Of increasing interest is the use of fibrinolytic agents in thrombotic disease in patients with COVID-19.30 31 A class I indication for fibrinolytic therapy is PE with associated haemodynamic instability.32 The use of thrombolysis in haemodynamically stable cases of PE (ie, submassive PE) is less well-defined, as clinical trials have not been sufficiently powered to show a clear survival benefit.33 Use of thrombolysis in cases of RV thrombosis tends to occur in the setting of RV clot in transit,14 34 35 and use of systemic thrombolysis in aortic thrombosis is rare,36 largely limited to neonatal settings.37 38 Our report raises potential questions surrounding the expanded use of systemic thrombolysis, including and especially in patients with COVID-19. In a case series of three critical patients with acute respiratory distress syndrome due to severe COVID-19, intravenous tPA was used with temporary improvement in all three patients and sustained improvement in one.10 Evolving evidence suggests timing is key, speculating that early (rather than late) administration of tPA in the course of COVID-19 infection may lead to better outcomes.31 Such early findings have influenced ongoing trials investigating use of fibrinolytic agents in patients with COVID-19.
COVID-19 appears to be associated with an increased risk for thrombosis formation and propagation.
A high level of clinical suspicion is necessary to detect thrombotic events and treat patients expeditiously.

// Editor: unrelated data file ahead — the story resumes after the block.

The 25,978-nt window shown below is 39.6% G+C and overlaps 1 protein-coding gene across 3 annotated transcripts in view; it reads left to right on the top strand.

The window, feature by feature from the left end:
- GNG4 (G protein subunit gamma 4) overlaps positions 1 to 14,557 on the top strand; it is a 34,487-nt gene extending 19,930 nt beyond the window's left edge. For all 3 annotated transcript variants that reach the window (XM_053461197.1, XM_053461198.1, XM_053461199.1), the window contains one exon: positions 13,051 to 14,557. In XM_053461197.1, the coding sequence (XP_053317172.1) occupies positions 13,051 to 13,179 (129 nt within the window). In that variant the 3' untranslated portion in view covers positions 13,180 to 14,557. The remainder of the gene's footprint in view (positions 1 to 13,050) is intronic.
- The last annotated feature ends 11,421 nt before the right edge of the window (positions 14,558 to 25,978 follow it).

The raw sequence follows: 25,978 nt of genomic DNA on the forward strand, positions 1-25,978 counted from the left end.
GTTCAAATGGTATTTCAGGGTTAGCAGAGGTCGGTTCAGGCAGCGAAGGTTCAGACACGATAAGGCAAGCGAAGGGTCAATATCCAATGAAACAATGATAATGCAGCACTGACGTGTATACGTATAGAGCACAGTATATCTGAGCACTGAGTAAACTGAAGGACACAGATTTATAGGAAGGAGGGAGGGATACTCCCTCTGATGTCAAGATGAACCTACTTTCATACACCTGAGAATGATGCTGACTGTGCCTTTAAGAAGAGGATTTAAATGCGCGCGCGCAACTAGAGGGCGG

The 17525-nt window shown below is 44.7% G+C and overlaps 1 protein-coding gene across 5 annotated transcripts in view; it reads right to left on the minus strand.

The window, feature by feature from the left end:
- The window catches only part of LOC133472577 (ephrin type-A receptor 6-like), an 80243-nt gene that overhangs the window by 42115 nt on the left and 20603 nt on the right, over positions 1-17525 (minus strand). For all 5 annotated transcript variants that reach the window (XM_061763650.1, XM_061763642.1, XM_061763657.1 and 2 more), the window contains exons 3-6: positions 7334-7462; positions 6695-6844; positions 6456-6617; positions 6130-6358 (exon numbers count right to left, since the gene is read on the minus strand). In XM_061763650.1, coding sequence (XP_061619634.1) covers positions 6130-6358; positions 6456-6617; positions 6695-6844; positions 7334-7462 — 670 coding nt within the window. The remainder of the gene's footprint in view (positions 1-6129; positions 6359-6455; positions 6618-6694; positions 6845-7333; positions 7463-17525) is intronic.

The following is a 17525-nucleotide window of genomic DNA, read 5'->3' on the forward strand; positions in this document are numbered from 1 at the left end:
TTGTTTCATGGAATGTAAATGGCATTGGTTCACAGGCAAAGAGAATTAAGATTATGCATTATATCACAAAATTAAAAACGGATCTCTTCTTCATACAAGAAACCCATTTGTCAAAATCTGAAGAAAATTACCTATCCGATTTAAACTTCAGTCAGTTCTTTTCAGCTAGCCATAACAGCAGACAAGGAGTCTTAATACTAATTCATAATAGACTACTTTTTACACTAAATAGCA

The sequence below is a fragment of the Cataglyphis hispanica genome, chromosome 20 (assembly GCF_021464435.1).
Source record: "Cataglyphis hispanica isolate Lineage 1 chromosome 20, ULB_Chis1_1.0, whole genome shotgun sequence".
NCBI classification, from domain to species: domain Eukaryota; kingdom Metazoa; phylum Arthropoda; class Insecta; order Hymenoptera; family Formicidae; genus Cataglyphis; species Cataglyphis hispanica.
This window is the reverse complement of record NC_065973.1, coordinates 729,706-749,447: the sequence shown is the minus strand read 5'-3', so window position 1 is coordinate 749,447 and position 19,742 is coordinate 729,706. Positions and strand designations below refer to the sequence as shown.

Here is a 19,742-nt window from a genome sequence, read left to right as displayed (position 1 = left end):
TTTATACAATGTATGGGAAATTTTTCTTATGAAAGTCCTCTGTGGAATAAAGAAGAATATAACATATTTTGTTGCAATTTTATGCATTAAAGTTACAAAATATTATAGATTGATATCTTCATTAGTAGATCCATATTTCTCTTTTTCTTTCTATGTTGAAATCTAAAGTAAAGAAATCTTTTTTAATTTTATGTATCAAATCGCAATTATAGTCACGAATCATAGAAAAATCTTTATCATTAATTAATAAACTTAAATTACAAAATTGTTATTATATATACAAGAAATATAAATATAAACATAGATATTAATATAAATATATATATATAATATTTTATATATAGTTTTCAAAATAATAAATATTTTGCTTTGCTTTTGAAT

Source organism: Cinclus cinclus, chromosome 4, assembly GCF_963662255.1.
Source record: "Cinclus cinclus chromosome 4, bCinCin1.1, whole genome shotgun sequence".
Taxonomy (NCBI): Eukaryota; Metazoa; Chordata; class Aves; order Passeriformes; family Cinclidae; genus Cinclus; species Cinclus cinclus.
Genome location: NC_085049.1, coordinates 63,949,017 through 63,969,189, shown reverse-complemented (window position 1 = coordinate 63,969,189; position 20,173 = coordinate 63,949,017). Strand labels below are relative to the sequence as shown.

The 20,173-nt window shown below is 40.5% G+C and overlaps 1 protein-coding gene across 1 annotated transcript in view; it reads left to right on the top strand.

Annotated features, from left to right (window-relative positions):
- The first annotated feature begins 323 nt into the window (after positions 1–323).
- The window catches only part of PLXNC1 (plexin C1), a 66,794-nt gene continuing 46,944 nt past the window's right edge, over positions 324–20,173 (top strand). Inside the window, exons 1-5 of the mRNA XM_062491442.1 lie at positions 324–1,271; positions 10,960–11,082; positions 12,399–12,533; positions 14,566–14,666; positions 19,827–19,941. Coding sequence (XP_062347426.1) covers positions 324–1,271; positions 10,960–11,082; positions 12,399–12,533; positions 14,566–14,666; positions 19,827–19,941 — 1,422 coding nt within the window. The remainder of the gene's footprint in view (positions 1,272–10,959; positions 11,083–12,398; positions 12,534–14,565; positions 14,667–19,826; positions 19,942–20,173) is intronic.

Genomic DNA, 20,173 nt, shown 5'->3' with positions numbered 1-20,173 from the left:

Future studies should further elucidate the molecular mechanism of COVID-19 coagulopathy, the utility of D-dimer or other markers in predicting and stratifying risk of thrombosis in, and the use of advanced therapies such as fibrinolytic therapy in patients with COVID-19.
We would like to express our gratitude to the following individuals at Massachusetts General Hospital for their help with images used in this report: Dr Esther F Davis for the echocardiogram images, and Dr Praveen G Ranganath for the CT images.
Contributors All authors were involved in clinical care of patient who is the subject of this case report. HA performed preliminary data collection and writing. LT and RPR provided critical editing and additional input for the manuscript.
Funding The authors have not declared a specific grant for this research from any funding agency in the public, commercial or not-for-profit sectors.
Competing interests None declared.
Provenance and peer review Not commissioned; externally peer reviewed.